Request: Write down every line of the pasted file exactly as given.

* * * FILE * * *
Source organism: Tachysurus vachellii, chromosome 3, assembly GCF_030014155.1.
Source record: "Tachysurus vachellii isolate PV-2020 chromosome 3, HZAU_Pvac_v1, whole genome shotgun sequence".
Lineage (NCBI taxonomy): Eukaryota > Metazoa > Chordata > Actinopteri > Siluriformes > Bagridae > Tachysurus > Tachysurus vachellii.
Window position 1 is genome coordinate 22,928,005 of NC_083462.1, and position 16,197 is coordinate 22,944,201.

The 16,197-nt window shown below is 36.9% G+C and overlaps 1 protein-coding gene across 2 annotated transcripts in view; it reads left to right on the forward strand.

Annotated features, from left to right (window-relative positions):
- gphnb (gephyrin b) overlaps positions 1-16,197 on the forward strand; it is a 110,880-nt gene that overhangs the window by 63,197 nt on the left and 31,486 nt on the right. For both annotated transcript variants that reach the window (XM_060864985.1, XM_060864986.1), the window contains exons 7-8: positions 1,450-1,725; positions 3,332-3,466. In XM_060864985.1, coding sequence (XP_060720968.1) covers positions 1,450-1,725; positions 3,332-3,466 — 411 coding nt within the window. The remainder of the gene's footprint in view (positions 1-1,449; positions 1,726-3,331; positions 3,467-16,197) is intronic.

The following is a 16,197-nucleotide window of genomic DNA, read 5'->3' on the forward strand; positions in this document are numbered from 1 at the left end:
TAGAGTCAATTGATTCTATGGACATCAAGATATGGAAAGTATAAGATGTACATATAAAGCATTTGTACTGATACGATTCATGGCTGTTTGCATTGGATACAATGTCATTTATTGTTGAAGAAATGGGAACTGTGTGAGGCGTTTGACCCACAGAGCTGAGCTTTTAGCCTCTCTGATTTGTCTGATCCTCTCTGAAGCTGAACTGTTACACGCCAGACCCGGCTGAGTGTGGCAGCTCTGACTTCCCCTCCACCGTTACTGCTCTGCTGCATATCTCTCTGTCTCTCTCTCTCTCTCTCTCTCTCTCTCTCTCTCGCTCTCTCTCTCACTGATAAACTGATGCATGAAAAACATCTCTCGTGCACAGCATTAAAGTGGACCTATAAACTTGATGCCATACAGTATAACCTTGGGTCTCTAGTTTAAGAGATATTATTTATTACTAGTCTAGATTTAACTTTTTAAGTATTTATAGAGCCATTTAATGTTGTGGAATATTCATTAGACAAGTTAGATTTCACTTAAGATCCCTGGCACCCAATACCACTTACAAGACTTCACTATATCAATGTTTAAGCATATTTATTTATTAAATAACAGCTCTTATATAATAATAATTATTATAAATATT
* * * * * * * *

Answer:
Source organism: Tachysurus vachellii, chromosome 3, assembly GCF_030014155.1.
Source record: "Tachysurus vachellii isolate PV-2020 chromosome 3, HZAU_Pvac_v1, whole genome shotgun sequence".
Lineage (NCBI taxonomy): Eukaryota > Metazoa > Chordata > Actinopteri > Siluriformes > Bagridae > Tachysurus > Tachysurus vachellii.
Window position 1 is genome coordinate 22,928,005 of NC_083462.1, and position 16,197 is coordinate 22,944,201.

The 16,197-nt window shown below is 36.9% G+C and overlaps 1 protein-coding gene across 2 annotated transcripts in view; it reads left to right on the forward strand.

Annotated features, from left to right (window-relative positions):
- gphnb (gephyrin b) overlaps positions 1-16,197 on the forward strand; it is a 110,880-nt gene that overhangs the window by 63,197 nt on the left and 31,486 nt on the right. For both annotated transcript variants that reach the window (XM_060864985.1, XM_060864986.1), the window contains exons 7-8: positions 1,450-1,725; positions 3,332-3,466. In XM_060864985.1, coding sequence (XP_060720968.1) covers positions 1,450-1,725; positions 3,332-3,466 — 411 coding nt within the window. The remainder of the gene's footprint in view (positions 1-1,449; positions 1,726-3,331; positions 3,467-16,197) is intronic.

The following is a 16,197-nucleotide window of genomic DNA, read 5'->3' on the forward strand; positions in this document are numbered from 1 at the left end:
TAGAGTCAATTGATTCTATGGACATCAAGATATGGAAAGTATAAGATGTACATATAAAGCATTTGTACTGATACGATTCATGGCTGTTTGCATTGGATACAATGTCATTTATTGTTGAAGAAATGGGAACTGTGTGAGGCGTTTGACCCACAGAGCTGAGCTTTTAGCCTCTCTGATTTGTCTGATCCTCTCTGAAGCTGAACTGTTACACGCCAGACCCGGCTGAGTGTGGCAGCTCTGACTTCCCCTCCACCGTTACTGCTCTGCTGCATATCTCTCTGTCTCTCTCTCTCTCTCTCTCTCTCTCTCTCTCTCGCTCTCTCTCTCACTGATAAACTGATGCATGAAAAACATCTCTCGTGCACAGCATTAAAGTGGACCTATAAACTTGATGCCATACAGTATAACCTTGGGTCTCTAGTTTAAGAGATATTATTTATTACTAGTCTAGATTTAACTTTTTAAGTATTTATAGAGCCATTTAATGTTGTGGAATATTCATTAGACAAGTTAGATTTCACTTAAGATCCCTGGCACCCAATACCACTTACAAGACTTCACTATATCAATGTTTAAGCATATTTATTTATTAAATAACAGCTCTTATATAATAATAATTATTATAAATATT